Yes, getting familiar with the style, content, flow and timing of these tests will help you score your best, but what type of test preparation will work best for you? Other factors to consider with any option is cost factor, time management, target date for testing and scheduling. Let's discuss some options... 1. Preparing on your own-meaning you purchase a book, DVD or gather materials from "free resources" to prepare. Only try this one, if you're self-motivated, disciplined, organized and able to develop an individualized study plan over time. 2. Purchasing an online study program with feedback and remediation available 24/7-some of these programs are very powerful and if USED can raise your scores. My experience with this, works for about 40% of students who subscribe to these services. 3. Group SAT/ACT Prep classes-you need a structured classroom setting with a teacher in the room and the cost seems more economical. Downside here is there are 25 other students taking the class who are all at different levels of performance and the curriculum is standardized so you're sitting through 6 hours of lessons in areas that won't bring your scores up further. 4. Private one-on-one instruction-Cost factor here can be upwards of $100-$200 per hour and you'll need 8-16 hours of instruction. And where did you get the recommendation for this person from? Make sure you're provided with recommendations and that you follow up on them. Set up an interview to see what the "tutor's style" and expectations are to see if this is a good fit for you.

Pamela Hampton-Garland
Owner Scholar Bound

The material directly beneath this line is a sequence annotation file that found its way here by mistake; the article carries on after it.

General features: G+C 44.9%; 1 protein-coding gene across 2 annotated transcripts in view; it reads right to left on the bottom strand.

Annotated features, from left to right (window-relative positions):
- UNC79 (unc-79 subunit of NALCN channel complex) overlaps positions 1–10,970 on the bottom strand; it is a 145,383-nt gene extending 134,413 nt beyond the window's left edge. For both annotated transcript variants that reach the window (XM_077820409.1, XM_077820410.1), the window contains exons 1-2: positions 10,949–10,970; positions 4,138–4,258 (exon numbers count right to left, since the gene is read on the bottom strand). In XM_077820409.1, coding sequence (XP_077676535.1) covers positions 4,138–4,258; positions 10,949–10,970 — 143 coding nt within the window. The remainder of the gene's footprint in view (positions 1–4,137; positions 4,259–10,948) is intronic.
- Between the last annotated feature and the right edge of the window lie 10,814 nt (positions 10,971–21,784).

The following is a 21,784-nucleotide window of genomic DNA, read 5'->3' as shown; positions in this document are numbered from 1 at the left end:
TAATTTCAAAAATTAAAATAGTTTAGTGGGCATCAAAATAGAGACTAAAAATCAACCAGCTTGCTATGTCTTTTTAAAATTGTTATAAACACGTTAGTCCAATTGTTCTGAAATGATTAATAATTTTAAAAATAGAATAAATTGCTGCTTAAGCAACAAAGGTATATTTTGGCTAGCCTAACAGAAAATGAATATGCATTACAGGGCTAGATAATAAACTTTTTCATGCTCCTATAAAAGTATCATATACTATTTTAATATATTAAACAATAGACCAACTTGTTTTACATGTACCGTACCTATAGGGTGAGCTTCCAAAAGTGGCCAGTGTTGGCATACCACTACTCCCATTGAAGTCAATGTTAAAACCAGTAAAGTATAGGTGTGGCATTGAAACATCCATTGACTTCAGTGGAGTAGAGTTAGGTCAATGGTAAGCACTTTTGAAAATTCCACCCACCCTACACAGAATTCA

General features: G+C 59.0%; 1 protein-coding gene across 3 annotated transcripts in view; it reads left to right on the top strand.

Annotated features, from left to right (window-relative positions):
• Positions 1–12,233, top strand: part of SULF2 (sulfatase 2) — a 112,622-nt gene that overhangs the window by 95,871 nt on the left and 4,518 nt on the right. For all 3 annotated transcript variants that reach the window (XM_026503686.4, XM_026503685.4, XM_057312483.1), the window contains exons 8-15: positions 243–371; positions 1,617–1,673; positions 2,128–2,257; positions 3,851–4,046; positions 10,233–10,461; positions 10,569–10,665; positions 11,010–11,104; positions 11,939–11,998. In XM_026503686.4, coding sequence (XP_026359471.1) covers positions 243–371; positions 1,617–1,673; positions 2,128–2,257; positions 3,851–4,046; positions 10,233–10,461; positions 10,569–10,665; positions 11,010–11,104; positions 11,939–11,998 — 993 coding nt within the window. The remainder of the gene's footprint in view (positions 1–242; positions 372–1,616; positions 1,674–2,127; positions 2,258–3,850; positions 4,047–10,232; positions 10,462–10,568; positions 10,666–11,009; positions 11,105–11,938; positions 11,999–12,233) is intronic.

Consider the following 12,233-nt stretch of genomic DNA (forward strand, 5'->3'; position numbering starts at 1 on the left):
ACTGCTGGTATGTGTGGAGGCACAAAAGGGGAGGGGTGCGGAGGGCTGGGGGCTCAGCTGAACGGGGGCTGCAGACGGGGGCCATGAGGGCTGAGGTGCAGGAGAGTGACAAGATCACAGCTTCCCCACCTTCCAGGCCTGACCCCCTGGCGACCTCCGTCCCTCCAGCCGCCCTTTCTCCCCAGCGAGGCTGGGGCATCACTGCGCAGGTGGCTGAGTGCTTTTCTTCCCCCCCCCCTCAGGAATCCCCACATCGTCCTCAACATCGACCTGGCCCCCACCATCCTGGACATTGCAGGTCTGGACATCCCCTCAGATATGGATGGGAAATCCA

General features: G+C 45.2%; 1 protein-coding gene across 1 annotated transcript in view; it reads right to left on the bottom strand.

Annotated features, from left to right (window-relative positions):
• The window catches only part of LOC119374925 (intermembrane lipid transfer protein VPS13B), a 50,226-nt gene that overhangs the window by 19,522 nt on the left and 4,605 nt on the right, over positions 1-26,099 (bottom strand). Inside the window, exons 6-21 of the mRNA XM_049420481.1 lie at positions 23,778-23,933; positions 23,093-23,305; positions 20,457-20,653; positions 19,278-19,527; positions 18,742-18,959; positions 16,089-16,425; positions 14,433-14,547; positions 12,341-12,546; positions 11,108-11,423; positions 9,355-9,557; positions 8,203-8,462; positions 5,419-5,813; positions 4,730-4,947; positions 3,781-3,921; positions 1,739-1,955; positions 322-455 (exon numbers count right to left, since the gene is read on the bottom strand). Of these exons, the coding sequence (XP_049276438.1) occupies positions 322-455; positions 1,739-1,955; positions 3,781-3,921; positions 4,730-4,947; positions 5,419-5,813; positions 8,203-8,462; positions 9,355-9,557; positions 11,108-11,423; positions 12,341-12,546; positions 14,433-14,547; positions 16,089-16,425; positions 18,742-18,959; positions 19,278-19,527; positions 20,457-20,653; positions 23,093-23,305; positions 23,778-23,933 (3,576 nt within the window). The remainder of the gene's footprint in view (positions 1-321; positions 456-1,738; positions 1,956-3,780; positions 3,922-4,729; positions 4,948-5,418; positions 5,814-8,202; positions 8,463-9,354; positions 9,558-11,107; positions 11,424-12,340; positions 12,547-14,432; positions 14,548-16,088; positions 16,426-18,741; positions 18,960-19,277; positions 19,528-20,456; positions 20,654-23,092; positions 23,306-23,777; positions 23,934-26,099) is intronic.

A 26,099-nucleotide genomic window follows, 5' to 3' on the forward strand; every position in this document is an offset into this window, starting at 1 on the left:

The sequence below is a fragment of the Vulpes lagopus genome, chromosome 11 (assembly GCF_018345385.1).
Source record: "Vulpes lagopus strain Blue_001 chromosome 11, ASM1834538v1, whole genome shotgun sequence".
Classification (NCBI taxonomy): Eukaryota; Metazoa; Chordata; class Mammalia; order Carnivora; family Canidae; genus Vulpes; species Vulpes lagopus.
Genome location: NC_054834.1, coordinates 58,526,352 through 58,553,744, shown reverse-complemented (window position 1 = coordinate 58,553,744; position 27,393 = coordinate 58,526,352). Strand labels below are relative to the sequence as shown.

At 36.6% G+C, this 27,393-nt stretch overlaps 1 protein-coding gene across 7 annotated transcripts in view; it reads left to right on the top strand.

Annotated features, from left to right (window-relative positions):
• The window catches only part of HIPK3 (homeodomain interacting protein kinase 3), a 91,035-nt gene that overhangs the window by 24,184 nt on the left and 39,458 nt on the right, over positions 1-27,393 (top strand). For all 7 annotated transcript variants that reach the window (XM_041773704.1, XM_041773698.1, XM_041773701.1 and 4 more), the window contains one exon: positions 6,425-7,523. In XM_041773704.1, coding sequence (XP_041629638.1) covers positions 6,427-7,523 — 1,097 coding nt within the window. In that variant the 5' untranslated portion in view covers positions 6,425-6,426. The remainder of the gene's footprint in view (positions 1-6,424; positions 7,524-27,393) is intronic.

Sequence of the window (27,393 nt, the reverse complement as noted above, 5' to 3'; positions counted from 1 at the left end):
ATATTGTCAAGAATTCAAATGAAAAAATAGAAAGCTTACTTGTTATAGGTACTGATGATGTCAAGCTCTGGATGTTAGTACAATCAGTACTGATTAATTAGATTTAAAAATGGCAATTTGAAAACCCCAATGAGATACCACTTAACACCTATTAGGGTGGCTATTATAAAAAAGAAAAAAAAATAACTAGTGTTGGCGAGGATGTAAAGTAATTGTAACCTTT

First the cost is relatively the same....check out the sites for each test because it depends on timing (early or late) and the tests (subject, with writing, w/o writing, etc) Also, confirm that the institution you are applying to accepts both exams and that will help you decide which you shoud take Differences: ACT has a science section and is often suggested for students who are strong in the science field; additionally unlike the SAT the ACT is set up so that when you complete Math, you do not return to it, The ACT has critical reading, math and science sections SAT focuses on Critical Reading and Math only and is set up so that you may start with math, move to a reading section, return to a math section, go back to another reading section and so on, for some students it is more frustrating but if you are well versed in the areas you are fine with the structure. The SAT offers subject area tests that can be used to place out of a general education requirement. Both tests have a writing section that most colleges require. Basically, I advise students to take the ACT if science is a very strong area for them, it can often increase their score comparison and may be an advantage over the SAT alone, I do believe both tests provide an opportuntiy for some students to showcase their ability to tests well on prior gained knowledge, but it is not an absolute indicator for all students. Those who do not tests well may be slighted on either tests, not because they do not know the information, but the test anxiety is so high that they freeze and do less then they are capable of. Test prep courses are expensive and have not been shown to boost scores high enough to out way the cost; reading and practicing using the many self guided resources available in books and on the internet may provide just as much opportunity as enrolling in a course and save your money to take the tests several times to get familiar with it and cut down the anxiety level by knowing what to expect.